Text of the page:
Earlier this week California’s long-anticipated “Green Chemistry” rules were proposed by the Department of Toxic Substances Control (DTSC). These regulations, officially known as the Draft Regulations for Safer Consumer Product Alternatives, will require manufacturers of consumer products to disclose the environmental and public health effects of the production, use, and disposal of their products.
In 2008, Governor Schwarzenegger signed a set of bills that established the Green Chemistry Initiative; these rules are its centerpiece. The concept behind this initiative is for the state to encourage product developers to utilize environmentally friendly materials from the start (sometimes referred to as “benign by design”) and to reduce chemical-by-chemical legislative and regulatory bans.
Beginning in 2011, companies whose products are sold in California will have to outline plans to manage those products from cradle to grave if they contain “chemicals of concern.” The scope of these regulations and the additional responsibility placed on manufacturer are very significant. According to Maziar Movassaghi, the acting director of the DTSC, “[t]his draft regulation is the first of its kind in the nation, and it essentially shifts the way government, industry and the public think about the products that end up in our homes."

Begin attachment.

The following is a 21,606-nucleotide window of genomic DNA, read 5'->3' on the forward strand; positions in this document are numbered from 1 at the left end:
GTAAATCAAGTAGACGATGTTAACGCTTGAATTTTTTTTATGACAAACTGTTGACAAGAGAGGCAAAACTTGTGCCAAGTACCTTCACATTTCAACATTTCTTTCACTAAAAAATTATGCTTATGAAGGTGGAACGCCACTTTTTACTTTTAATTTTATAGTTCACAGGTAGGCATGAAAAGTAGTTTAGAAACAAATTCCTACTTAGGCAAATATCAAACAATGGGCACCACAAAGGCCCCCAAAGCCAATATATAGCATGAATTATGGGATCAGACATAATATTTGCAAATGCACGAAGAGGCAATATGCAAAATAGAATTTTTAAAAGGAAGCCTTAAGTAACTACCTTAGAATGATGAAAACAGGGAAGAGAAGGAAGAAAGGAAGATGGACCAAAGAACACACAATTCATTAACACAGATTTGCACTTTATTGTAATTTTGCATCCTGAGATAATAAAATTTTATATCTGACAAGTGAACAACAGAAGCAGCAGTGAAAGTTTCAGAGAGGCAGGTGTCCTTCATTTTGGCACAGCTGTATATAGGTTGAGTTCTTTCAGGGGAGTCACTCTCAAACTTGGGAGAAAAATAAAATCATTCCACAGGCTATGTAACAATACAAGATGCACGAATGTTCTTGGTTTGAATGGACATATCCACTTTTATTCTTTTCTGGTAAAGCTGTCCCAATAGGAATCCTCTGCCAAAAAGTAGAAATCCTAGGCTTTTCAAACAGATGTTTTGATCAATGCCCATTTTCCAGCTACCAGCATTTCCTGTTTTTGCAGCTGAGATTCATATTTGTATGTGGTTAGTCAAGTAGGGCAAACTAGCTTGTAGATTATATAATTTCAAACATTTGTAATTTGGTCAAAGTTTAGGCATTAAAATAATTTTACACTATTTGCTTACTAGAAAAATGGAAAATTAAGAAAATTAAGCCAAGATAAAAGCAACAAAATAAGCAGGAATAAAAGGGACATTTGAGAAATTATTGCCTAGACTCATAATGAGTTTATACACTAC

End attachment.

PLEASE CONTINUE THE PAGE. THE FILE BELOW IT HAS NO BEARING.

Initially the chemicals-of-concern list will focus on compounds that cause cancer or genetic changes, damage nervous systems or accumulate in the environment. As the program matures, and the list is updated, it will expand to include chemicals that affect soil, air quality, and endangered species.
The DTSC is hosting two public comment workshops on July 7 and 8, 2010, each beginning at 8:30 in the morning and located in Sacramento. The Department is seeking additional comments and recommendations through July 15, 2010.
If your company manufactures consumer products for consumption in California, we encourage you to take a closer look at the draft regulations and consider participating in the public workshops or submitting written comments.